The less you do to chantrelles, the better. They have a mild, woodsy-nutty flavour that begs nothing but a saute in butter.

Here's one of my favorite things to do with these forest treasure: chantrelle and scrambled egg. Saute a bunch of chopped chantrelles in a couple plugs of butter for a few minutes. Add beaten eggs and scramble them up over medium heat. I like them soft and just a breath shy of runny. I topped the mushrooms and eggs with a few thin slices of Hilary's Belle Anne cheese. Steamed green beans rounded off the dish. So simple. So good. For heavens sake, don't skimp on the butter. If you're going to use factory farmed eggs you might as well throw the chantrelles into the trash. Better yet, pass 'em over to me, you obviously don't deserve chantrelles ;P

Saturday afternoon was spent navigating the pockmarked asphalt serpentine otherwise known as the Pacific Rim Highway as I ran off to the west coast to spend some time with DH, who has returned to his job as kayak jedi for the waning days of the season. Beachcombing black bears, burping sea lions, jumping salmon and hubcap sized sea stars made cameo appearances on our romantic-comedy-action adventure weekend.

On Tuesday, I returned to my 100 Mile Diet soapbox with an appearance on CHLY's Changes program. I ranted too much, forgot to mention a bunch of stuff that I had wanted to mention but otherwise, I think I did alright.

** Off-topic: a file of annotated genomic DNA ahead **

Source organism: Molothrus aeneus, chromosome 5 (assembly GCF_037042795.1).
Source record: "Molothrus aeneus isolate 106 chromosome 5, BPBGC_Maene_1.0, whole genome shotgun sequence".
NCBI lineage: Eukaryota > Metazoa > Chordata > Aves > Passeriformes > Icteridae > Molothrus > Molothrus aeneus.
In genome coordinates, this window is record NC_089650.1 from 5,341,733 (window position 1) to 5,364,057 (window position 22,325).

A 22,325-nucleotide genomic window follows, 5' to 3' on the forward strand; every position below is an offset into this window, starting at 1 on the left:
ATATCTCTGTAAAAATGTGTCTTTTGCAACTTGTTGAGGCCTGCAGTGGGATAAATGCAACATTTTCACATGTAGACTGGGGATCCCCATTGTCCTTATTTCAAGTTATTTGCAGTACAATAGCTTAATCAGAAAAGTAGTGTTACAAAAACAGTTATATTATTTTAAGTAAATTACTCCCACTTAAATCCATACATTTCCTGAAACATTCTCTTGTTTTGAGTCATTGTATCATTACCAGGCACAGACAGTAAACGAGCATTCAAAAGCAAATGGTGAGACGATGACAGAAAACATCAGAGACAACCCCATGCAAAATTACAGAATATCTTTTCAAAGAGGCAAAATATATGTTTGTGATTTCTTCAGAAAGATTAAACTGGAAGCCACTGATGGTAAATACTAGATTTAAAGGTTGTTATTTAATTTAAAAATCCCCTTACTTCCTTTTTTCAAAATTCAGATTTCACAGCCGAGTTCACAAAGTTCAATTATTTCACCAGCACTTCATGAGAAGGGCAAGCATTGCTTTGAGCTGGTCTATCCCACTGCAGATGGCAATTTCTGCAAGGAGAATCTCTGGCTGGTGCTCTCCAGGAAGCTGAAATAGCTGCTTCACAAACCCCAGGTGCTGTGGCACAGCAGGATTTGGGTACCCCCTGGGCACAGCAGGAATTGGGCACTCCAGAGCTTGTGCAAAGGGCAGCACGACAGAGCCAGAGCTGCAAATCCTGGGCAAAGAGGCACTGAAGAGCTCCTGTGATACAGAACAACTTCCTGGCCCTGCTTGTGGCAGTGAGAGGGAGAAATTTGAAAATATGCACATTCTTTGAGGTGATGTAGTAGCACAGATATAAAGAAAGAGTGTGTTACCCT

The folks at Changes had put a challenge out to all the restaurants to take on the 100 Mile Diet. Victoria boasts a growing list of restaurants that focus on local foods and Cowichan Valley has a 3 or 4 restaurants of the same goal, with one on a 20 mile diet (Yippee!). The last time I walked into one of the Nanaimo's finer restaurant's that boast they are making a local food a priority, I found out that their lamb was coming from Australia :(

Well, I'm proud to say that one Nanaimo establishment has stepped up to the 100 Mile Diet challenge and boy, they're doing it in style!
The Mermaid's Mug on Wesley Street has taken on the challenge. I popped over there yesterday to see how they were doing. They're bringing in local fruits and veggies from just down the road. They're using island meats and cheese. Their coffee is from a local roaster and is direct fair trade (of course). Michelle, the owner, has already squirrelled away a ton of local fruit for smoothies and is looking to can tomatoes to see them through the winter. There's also talk of building her own vegetable garden in the yard behind the restaurant. Music to my ears.

Finally, somebody who isn't just paying lip service! I'm just thrilled that I can finally go out to eat in Nanaimo and still be able to stay on my 100 mile diet.

1 comment:

colleen said...

I have been reading your blog for awhile now and I love it. I am also interested in a 100 mile diet, but one thing does bother me. I am curious about your thoughts on this. From reading your posts it sounds as though you do a lot of driving here, there and everywhere to obtain local food. If everyone who currently shops at a large grocery store were to suddenly start driving all over would that not sort of defeat the purpose of a 100 mile diet? Wouldn't it be nice if we could all have access to locally grown food in a central location?